Simfish/InquilineKea's Thoughts

is rigor really desirable?
April 15, 2010, 6:28 am
Filed under: Uncategorized

the fact is that there are always scientific crackpots who publish non-rigorous scientific data. But they should not be prevented from investigating such hypotheses. Their hypotheses need to simply be put under review. And now, such review is far easier than ever, simply because the Internet allows for such reviews. It’s just that the current review websites, like, are not as navigable and user-friendly as websites like Amazon or Yelp

The fact is, that science was not always rigorous. 21st century standards of rigor were not possible in the 19th century. The 19th century certainly saw the formation of many false hypotheses, but it also saw the formation of many of the best hypotheses there ever were.

Rigor often constrains imagination/innovation. It gets to the point where people are discouraged from seeking radical hypotheses. And false hypotheses are not always useless. They are often the best learning experiences that anyone can have, and motivate (in the author) a very close examination of the evidence (much closer than he would examine if he were correct and others defended it for him).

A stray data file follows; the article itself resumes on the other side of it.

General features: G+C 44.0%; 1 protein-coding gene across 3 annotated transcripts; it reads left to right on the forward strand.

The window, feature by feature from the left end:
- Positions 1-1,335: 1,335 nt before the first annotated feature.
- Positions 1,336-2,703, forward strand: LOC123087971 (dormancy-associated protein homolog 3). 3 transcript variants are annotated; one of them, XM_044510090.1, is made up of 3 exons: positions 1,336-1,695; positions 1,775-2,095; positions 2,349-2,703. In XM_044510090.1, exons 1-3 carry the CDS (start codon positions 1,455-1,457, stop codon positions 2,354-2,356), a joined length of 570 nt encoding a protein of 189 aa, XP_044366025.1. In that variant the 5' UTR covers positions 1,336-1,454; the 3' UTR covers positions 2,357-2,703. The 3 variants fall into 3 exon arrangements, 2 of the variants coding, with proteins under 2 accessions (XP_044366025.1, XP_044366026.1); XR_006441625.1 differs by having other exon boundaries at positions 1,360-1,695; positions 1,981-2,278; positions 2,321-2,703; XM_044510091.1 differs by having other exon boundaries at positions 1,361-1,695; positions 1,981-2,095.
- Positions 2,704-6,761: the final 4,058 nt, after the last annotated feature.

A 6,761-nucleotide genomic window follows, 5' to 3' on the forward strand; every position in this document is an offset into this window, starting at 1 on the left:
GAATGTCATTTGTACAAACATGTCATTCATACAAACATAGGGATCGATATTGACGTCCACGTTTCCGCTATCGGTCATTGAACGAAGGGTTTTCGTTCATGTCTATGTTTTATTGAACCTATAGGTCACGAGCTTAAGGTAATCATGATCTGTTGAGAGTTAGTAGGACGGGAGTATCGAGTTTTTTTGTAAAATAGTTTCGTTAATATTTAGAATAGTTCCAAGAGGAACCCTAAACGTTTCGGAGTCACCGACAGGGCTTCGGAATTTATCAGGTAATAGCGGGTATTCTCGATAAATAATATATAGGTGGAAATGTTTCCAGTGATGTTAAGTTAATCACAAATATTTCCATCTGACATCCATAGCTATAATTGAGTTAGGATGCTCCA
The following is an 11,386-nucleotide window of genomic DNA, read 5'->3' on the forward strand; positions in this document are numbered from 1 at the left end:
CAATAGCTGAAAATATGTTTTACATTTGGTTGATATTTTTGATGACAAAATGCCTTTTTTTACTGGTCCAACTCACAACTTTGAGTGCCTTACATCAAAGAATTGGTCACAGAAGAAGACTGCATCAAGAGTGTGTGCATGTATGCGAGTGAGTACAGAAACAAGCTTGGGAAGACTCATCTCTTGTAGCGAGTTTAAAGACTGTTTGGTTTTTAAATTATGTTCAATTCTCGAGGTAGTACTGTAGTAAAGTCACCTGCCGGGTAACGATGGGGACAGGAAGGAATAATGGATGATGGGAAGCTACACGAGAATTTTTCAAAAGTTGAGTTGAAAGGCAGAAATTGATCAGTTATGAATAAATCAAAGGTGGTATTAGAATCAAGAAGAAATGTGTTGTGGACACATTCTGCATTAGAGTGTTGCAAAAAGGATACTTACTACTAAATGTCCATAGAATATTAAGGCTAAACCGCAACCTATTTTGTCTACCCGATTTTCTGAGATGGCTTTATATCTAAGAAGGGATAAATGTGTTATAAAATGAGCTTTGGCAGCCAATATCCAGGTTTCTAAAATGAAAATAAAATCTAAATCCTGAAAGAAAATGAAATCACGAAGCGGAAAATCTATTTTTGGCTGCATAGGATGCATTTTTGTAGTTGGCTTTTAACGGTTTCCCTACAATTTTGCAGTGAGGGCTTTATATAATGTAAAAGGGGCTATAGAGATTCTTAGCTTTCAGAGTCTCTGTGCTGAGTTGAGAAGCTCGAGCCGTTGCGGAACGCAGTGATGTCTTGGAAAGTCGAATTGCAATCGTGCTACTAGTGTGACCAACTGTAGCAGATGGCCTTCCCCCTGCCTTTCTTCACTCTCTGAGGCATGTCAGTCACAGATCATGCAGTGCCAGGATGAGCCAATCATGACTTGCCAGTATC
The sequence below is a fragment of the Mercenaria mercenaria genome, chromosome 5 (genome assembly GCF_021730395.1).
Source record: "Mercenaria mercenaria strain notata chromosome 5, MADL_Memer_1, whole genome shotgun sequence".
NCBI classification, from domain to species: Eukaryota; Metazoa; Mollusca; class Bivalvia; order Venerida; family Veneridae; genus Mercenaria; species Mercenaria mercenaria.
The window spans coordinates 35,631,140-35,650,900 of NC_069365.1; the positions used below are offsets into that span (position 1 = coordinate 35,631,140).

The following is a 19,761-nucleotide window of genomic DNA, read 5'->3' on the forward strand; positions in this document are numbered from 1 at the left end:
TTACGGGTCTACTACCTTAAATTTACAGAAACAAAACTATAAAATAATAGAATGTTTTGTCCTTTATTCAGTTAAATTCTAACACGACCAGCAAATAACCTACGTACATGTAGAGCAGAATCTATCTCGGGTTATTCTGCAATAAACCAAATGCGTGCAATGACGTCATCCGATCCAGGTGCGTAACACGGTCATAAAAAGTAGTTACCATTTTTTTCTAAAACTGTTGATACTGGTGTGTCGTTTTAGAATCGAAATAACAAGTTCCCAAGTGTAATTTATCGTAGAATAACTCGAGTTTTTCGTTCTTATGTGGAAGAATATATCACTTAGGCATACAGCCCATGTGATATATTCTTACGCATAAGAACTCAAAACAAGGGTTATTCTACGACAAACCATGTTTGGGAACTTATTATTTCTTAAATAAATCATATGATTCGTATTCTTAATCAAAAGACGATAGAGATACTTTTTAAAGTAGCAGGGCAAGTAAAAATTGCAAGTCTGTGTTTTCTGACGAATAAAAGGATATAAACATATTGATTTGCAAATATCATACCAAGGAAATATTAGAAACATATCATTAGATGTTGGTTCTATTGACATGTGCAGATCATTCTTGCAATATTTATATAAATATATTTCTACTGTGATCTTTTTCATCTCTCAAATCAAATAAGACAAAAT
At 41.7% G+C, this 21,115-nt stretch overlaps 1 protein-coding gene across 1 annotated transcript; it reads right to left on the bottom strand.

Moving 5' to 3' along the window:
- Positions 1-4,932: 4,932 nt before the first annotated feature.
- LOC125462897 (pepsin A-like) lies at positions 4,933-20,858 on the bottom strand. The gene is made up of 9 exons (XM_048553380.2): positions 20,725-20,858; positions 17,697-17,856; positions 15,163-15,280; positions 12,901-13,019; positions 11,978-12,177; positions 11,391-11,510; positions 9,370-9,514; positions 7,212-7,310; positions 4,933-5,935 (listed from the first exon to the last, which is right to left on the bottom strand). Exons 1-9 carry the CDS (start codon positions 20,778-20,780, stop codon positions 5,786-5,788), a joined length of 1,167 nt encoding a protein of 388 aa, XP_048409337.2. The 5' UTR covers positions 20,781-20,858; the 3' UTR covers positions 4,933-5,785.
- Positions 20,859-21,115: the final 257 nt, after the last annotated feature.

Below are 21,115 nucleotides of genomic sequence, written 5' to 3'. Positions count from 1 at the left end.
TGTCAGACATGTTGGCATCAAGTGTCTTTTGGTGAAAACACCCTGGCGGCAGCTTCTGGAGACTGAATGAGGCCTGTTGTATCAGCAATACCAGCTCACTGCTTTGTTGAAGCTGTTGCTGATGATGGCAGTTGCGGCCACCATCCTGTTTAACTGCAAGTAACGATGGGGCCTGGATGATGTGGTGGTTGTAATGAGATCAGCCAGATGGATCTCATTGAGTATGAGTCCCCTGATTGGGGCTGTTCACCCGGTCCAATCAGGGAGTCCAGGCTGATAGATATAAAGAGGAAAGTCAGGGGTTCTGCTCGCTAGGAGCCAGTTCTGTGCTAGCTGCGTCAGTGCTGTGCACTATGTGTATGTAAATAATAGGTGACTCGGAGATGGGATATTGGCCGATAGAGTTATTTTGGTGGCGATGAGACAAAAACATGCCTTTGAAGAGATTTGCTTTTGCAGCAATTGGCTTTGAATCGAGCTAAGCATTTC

But unfortunately, many people forget what it was like when they were children and their curiosities were unguided by rigor. many hypotheses of childhood, furthermore, were already developed by some other scientist, and it is often difficult for an older person to encourage a young student’s ideas that were already proposed by another person.

And when people say that America has issues with attracting student motivation in the sciences, the obsession with rigor is one thing that needs to be examined.


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